Distributed compression through the lens of algorithmic information theory: a primer

Marius Zimand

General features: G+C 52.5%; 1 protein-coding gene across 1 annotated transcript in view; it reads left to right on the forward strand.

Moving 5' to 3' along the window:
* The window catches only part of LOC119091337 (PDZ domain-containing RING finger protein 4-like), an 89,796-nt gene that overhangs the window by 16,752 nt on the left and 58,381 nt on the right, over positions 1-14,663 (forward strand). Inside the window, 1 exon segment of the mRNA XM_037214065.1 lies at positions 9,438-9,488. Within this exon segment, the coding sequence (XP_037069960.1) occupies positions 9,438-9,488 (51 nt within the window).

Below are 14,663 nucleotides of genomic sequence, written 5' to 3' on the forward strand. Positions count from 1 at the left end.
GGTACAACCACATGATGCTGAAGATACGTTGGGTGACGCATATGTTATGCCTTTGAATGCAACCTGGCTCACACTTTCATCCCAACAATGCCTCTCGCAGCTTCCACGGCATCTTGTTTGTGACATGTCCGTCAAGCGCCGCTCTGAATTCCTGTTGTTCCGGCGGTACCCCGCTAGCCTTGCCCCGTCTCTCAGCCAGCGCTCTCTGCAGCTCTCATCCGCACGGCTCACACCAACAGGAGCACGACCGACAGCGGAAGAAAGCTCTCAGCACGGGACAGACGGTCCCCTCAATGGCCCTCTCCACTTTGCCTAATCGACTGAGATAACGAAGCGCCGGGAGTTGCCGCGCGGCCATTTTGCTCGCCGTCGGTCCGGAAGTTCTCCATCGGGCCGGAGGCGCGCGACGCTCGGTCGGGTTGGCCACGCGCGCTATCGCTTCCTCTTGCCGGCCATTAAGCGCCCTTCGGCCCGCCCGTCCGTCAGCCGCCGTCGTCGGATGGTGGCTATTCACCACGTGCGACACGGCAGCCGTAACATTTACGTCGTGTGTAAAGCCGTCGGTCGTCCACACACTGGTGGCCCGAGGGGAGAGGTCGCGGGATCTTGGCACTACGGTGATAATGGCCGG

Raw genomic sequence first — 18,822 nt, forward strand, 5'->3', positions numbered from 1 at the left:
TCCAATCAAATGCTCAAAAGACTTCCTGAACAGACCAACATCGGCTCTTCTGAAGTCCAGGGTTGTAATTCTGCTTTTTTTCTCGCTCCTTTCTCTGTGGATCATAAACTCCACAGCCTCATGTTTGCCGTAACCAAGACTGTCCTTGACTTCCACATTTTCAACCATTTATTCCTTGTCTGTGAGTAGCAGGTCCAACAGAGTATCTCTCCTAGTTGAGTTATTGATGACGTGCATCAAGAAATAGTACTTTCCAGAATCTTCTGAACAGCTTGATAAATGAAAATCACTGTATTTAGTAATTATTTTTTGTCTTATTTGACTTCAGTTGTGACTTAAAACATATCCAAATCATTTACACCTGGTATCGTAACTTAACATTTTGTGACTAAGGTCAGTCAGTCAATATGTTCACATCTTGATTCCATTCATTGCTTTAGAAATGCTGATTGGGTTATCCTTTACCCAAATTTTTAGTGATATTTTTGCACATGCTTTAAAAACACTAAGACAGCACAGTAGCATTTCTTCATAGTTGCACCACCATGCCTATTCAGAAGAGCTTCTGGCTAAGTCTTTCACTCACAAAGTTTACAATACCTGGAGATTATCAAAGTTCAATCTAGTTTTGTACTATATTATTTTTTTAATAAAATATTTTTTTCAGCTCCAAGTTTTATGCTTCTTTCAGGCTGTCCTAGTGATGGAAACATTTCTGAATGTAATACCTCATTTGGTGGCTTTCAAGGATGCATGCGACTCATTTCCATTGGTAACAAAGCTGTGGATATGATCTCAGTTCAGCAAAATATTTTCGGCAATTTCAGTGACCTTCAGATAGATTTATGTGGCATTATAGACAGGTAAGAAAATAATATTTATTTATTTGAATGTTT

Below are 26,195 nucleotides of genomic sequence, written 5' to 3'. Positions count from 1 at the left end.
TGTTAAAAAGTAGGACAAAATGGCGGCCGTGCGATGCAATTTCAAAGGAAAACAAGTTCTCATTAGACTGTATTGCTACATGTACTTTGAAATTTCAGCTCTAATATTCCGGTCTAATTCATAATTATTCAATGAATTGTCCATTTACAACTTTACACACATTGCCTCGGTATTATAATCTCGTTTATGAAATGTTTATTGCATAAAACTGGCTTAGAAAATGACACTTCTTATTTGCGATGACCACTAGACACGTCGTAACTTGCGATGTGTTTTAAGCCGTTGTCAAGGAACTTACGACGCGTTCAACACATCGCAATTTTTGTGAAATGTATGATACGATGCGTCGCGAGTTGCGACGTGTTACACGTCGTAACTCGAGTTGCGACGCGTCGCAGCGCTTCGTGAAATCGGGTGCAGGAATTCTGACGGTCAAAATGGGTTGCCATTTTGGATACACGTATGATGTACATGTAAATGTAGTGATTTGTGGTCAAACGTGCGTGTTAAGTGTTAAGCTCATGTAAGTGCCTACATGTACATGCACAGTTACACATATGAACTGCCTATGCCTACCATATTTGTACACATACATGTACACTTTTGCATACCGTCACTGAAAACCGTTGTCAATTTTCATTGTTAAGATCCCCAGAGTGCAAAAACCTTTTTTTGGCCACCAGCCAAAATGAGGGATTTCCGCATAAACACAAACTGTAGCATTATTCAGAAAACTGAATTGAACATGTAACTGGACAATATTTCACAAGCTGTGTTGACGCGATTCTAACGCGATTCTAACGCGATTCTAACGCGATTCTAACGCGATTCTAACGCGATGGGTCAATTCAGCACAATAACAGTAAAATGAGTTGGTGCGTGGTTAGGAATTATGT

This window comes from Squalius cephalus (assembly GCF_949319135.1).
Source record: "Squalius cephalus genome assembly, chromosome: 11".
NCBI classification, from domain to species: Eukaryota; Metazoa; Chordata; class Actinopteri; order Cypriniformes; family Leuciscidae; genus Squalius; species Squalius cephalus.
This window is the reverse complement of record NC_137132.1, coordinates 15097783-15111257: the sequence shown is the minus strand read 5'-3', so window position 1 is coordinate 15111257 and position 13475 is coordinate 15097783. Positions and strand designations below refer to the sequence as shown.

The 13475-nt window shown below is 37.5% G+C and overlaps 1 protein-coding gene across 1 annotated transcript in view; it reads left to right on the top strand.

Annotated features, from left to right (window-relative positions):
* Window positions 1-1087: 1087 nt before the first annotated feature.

Distributed compression is the task of compressing correlated data by several parties, each one possessing one piece of data and acting separately. The classical Slepian-Wolf theorem (D. Slepian, J. K. Wolf, IEEE Transactions on Inf. Theory, 1973) shows that if data is generated by independent draws from a joint distribution, that is by a memoryless stochastic process, then distributed compression can achieve the same compression rates as centralized compression when the parties act together. Recently, the author (M. Zimand, STOC 2017) has obtained an analogue version of the Slepian-Wolf theorem in the framework of Algorithmic Information Theory (also known as Kolmogorov complexity). The advantage over the classical theorem, is that the AIT version works for individual strings, without any assumption regarding the generative process. The only requirement is that the parties know the complexity profile of the input strings, which is a simple quantitative measure of the data correlation. The goal of this paper is to present in an accessible form that omits some technical details the main ideas from the reference (M. Zimand, STOC 2017).

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